Cancer in Quarantine: Lessons from a Red Hat
Cancer in Quarantine Diaries: Lessons from a Red Hat
A small perspective on current events
Prior to starting cancer treatment, I bought several different head coverings for when my hair would fall out from chemo. I bought head wraps, soft caps that wouldn’t irritate my tender head, and a red soft hat that had “Choose Love” in white letters above the brim. The red hat is a simple soft ball cap. I chose it to remind me to choose love over the hardships I’m facing. I picked red because it symbolizes love. So I bought a red hat with the white letters and didn’t think twice.
Usually, I only wear a hat when I go out for a run. But with my new buzzed and thinning hairdo, I wear a hat to keep the sun off my scalp anytime I am outdoors. I started wearing the red hat when my husband and I took our daily walks around the neighborhood. My husband teased me and asked about my Make America Great Again (MAGA) hat. I gave him the side eye and asked, “What are you talking about?” He looked at my ball cap and started laughing. I told him not to be ridiculous.
We usually walk 2–3 miles and we walk through several neighborhoods to vary the scenery. My husband makes a habit of raising his hand in greeting and saying, “hello” or “good evening” as we walk by others. I do the same. Most of the time people acknowledge us with a smile or hello. But on the day I walked with my new red hat, I noticed that people were not looking me in the eye and pretended not to notice us, and as they passed they would give my hat a hard study. After that hard study, they would go from walking by tensely to visibly relaxing. And then I realized, my husband was right.
People saw my red hat with the white letters and without bothering to read what it said, made an assumption. They made an assumption about us because what the MAGA hat has come to symbolize for our country. For many, a red hat with white letters is associated with discord, racism, divisiveness, and politics. They associate it with the very opposite of why I had chosen my hat to wear to chemo appointments. And it made me sad. Here I was thinking let’s Choose Love and instead people thought I was choosing opposite.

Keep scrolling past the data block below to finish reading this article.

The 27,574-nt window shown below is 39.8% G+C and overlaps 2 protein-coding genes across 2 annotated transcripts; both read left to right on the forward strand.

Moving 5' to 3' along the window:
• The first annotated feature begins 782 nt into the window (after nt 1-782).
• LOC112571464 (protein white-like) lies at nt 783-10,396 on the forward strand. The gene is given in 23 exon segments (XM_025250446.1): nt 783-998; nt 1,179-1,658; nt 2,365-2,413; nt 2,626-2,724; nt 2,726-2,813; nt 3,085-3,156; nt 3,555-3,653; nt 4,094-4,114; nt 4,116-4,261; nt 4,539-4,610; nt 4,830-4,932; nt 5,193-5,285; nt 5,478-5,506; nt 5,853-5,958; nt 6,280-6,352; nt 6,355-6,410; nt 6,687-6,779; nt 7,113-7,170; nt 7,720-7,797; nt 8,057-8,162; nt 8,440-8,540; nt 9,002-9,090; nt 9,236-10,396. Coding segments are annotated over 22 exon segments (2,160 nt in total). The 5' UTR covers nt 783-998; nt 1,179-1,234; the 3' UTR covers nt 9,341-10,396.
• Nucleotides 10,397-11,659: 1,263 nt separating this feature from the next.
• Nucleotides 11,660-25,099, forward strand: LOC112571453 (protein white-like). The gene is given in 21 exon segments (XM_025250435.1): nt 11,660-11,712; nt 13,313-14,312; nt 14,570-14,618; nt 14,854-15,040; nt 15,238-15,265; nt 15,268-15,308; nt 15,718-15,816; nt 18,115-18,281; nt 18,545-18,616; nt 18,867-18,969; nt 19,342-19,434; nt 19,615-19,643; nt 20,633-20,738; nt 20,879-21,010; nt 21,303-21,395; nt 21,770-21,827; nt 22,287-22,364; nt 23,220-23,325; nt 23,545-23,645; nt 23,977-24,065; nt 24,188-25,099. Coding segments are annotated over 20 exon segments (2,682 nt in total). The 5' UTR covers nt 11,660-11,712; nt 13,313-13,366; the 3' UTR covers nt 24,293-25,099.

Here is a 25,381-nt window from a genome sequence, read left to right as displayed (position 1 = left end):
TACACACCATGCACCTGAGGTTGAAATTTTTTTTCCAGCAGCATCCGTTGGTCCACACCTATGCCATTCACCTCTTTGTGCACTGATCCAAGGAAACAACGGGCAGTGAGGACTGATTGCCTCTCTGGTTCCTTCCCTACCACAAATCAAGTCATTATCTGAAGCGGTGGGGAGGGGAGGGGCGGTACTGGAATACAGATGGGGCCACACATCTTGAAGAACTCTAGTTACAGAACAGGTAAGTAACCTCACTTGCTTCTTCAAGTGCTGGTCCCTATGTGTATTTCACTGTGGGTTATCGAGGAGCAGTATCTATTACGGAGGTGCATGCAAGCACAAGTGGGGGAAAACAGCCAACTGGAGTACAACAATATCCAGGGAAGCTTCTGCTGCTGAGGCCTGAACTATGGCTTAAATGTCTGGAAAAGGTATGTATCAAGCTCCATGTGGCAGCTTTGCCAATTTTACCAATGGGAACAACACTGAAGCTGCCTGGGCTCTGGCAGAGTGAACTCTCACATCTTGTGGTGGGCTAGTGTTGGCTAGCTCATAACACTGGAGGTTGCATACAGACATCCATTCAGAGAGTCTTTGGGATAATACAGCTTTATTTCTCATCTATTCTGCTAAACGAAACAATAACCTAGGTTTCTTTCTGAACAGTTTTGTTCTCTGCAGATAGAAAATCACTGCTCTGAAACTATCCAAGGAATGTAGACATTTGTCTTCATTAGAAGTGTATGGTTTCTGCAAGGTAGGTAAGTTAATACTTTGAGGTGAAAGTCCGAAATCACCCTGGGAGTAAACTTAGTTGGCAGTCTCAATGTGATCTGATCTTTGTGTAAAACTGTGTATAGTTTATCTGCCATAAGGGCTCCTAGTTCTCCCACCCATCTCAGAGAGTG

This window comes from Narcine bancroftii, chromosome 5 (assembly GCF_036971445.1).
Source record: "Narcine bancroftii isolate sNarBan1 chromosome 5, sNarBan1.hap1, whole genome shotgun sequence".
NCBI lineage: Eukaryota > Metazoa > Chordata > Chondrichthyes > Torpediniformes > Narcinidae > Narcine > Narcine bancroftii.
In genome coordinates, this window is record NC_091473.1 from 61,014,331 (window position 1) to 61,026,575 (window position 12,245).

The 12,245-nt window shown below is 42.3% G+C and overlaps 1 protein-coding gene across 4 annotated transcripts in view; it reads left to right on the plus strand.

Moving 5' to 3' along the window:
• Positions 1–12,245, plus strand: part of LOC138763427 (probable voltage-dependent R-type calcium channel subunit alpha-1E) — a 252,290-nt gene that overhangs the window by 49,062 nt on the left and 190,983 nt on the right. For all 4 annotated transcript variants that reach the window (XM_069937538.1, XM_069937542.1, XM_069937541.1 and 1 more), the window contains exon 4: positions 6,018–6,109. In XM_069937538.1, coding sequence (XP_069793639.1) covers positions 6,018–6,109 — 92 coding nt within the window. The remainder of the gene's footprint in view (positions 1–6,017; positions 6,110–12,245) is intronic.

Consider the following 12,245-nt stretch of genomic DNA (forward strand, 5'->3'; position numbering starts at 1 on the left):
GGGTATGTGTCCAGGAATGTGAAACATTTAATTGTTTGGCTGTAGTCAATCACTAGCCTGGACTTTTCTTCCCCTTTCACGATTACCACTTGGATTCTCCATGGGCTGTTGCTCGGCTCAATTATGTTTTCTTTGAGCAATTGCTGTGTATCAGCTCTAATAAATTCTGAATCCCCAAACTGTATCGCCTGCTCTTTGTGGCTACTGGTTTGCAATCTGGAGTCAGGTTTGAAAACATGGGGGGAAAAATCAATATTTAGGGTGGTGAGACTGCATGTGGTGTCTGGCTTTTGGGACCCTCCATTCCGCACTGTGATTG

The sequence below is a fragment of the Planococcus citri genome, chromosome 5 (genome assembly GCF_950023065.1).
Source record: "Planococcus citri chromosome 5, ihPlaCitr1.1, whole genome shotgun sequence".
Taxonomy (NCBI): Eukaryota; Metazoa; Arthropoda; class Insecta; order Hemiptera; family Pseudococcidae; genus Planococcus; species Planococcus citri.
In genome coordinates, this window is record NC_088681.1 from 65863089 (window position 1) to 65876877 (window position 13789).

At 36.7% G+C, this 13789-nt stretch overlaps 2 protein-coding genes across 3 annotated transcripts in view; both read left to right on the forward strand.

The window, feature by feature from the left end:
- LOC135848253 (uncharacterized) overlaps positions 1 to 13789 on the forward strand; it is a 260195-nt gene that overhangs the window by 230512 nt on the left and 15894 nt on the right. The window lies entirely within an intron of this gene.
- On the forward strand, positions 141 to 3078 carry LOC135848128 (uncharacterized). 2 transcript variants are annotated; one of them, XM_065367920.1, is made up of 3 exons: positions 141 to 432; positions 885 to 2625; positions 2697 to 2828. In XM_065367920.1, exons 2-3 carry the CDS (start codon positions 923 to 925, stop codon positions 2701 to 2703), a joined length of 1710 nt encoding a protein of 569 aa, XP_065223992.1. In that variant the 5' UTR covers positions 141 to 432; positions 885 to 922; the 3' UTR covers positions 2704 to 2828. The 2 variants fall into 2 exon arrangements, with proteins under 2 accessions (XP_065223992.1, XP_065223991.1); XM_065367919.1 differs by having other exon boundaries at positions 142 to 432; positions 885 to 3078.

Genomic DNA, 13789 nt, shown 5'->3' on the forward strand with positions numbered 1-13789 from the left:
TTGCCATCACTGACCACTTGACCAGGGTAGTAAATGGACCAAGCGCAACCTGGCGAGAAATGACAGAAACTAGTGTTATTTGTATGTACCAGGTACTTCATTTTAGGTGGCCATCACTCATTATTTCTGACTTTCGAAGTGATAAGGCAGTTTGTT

The day after the Amy Cooper incident where she made a false report to police about being threatened by bird enthusiast Christian Cooper, I wore my hat on our evening walk. A neighbor walked toward us. I noticed him and I noticed that he tightened his jaw and tried to walk quickly into his cul-de-sac so that he could pretend he didn’t see us. But as he started walking in, my husband did his usual wave hello and said,“good evening.” The man turned, looked at my hat, visibly relaxed, smiled, and kind of shook his head. He read the words and realized that I was asking for love and not hate; that I wasn’t looking towards division but towards solidarity through love.
It’s uncomfortable to have people dislike me, distrust me, or give me a wide berth simply because of my hat. But it makes me think about how many people are treated that way because of the color of their skin. It makes me think about how it’s 2020 and we’re still dealing with racism, distrust, anger, and hatred and how ideas associated with a red hat has fueled those flames.
In the last few weeks we have heard the stories of Ahmaud Arbery, George Floyd, Breonna Taylor, and Christian Cooper. Their stories aren’t the only stories. There are more. So.many.more. And their stories are just what we have seen in the these last few weeks of a pandemic. At a time when our country should be pulling together, our news feeds are flooded with stories of racism. Still. In 2020.
It’s possible because we have let fear overrun common sense. We have allowed stereotypes and presumptions take hold of what we see and what we know.
I can take off my hat anytime and gone are any presuppositions about my beliefs or political alignment. I become the lady with cancer because when I take off my hat, my most obvious physical trait is having the “cancer haircut.” Instead of the lady who wears the red hat, I’m the neighbor with cancer. Instead of neighbors giving me a wide berth, I’m given sad eyes when they walk by me. I loathe the sad eyes because it makes me self-conscious.
But Ahmaud, George, and Floyd cannot change their skin color or how people treat them because of it. They deserved more. They are sons. They are neighbors. They are friends. They are loved. They are people. How quickly that is forgotten in someone else’s fear; in someone else’s feeling of superiority.
I considered not wearing the hat anymore because I thought it was making other people uncomfortable. And it made me feel uncomfortable about how people thought of me.
But I’ve decided to keep the hat. I am choosing love. It’s not the only step, but it is the first step. I am listening and I am learning.